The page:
Musing on Dali

Dali is fascinating. Just Saturday I was at the Metropolitan Museum of Art and got stuck at a painting of his. You may know it they have it in the hallway as you enter the Modern Wing. Here is a link for it:

Observers have noted that this work is actually a marriage between faith and science, hence the scientific and mathematical angular cube meeting Christ. This marriage by Dali has been labeled “Nuclear Mysticism”, in short, a marriage of Christian imagery with modern forms and depictions. Dali considered himself a modern alchemist.
Paintings like this reassure me of the significance of surrealism. They reassure me of the importance of things which I cannot completely explain why they affect me in coherent, academic language, yet still allowing myself to experience them. If this painting subconsciously affects me, perhaps subconsciously I understand it and it is helping me deal with certain frustrations or confusions. There are many surrealist artists, but Dali is one of few who is able to convince me that another world of the subconscious could be as real as the perceived one. In looking at his art I am reminded of Jung’s archetypes, his re-occurring symbols that affect me in an indescribable way proves the power of social symbols. He is also connected to our class’s forefather Freud. Dali had a genuine interest in the mind and dreaming. His interest in the enigma of the mind brought him into contact with Sigmund Freud. The meetings occurred in 1938, when Freud was ailing in his London residence. Dali would draw numerous portraits of the father of dream interpretation. Later, he would design the dream sequence in Alfred Hitchcock’s “Spellbound” we saw. As said before I think art is the best medium to depict the subconscious. But even in art it is very difficult to depict the unconscious in a way the observer can really understand and even possibly vocalize; and Kafka and Dali have been two of the best at this I have found to date.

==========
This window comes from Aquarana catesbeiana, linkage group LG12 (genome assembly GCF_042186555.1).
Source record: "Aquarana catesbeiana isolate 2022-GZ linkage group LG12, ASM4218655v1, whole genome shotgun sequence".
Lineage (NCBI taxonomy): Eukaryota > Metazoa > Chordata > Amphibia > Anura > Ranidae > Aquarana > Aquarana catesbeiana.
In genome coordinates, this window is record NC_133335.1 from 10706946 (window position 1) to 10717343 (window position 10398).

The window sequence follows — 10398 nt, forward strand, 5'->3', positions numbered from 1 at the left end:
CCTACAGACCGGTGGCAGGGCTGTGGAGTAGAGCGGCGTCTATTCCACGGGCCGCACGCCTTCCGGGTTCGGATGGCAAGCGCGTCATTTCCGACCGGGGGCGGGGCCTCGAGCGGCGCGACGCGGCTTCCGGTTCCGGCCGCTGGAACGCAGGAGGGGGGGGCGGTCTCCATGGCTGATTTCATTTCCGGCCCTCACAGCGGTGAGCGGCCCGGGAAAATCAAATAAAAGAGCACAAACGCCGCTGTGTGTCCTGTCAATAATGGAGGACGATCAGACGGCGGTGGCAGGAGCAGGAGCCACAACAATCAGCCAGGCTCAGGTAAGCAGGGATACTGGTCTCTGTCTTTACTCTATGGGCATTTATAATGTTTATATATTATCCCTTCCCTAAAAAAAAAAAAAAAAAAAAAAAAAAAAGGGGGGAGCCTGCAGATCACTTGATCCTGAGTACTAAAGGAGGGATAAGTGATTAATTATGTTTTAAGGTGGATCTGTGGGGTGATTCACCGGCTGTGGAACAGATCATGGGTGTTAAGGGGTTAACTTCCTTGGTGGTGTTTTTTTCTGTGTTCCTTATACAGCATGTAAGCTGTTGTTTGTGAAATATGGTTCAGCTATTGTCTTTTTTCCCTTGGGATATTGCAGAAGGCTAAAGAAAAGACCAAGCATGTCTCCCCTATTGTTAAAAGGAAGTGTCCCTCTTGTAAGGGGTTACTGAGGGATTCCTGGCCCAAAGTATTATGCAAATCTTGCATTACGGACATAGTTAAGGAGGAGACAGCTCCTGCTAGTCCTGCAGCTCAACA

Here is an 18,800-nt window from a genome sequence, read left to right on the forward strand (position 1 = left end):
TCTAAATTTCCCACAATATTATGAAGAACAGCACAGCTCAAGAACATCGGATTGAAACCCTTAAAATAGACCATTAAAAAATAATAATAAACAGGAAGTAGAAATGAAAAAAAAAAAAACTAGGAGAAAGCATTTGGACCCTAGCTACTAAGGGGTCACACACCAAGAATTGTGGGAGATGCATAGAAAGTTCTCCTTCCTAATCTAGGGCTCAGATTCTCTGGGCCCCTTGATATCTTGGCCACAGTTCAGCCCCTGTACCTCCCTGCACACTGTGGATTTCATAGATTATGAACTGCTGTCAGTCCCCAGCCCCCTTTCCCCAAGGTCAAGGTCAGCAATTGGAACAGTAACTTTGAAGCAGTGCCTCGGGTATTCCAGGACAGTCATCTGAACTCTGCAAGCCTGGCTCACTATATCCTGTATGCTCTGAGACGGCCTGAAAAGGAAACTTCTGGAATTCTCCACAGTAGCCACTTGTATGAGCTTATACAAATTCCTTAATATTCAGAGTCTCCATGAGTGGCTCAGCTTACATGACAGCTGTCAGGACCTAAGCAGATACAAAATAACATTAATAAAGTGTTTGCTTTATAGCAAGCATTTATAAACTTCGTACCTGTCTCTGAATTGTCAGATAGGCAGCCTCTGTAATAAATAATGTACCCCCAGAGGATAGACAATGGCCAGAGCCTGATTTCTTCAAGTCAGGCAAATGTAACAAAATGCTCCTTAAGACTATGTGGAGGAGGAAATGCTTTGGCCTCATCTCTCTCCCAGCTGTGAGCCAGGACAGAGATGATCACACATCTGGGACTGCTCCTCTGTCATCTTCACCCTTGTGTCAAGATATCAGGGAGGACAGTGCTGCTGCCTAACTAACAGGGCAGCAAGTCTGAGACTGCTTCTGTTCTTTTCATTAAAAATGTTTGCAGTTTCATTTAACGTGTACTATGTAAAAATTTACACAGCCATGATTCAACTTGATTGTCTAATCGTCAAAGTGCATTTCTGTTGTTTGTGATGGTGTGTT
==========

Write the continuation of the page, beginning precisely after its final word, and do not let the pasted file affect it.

I have read two interesting facts about Dali: he never hid the fact that he was an avid drug taker… and before meeting the love of his life, his wife Gala, whom he considered to be his muse, he had also made it known that he considered himself to be “the Great Masturbator.”

Print Friendly, PDF & Email

2 Responses to “Musing on Dali”


    I know many people adore Dali. I can see that he’s, technically, a very skilled painting with a very specific point of view and, certainly, a prolific output. There is just something I don’t trust about his work. Perhaps, it’s because I,too, can see that he was, as you say, a “Great Masturbator,” a scheming self promoter. I don’t know. Perhaps I’d feel differently if all I knew of him was his art but his persona is one of his most developed pieces and it’s not one that resonates with me.


    A fascinating discussion is worth comment. I believe that you should write more on this subject, it may not be a taboo matter but usually people do not talk about these subjects. To the next! All the best!!

Leave a Reply

Spam prevention powered by Akismet

Skip to toolbar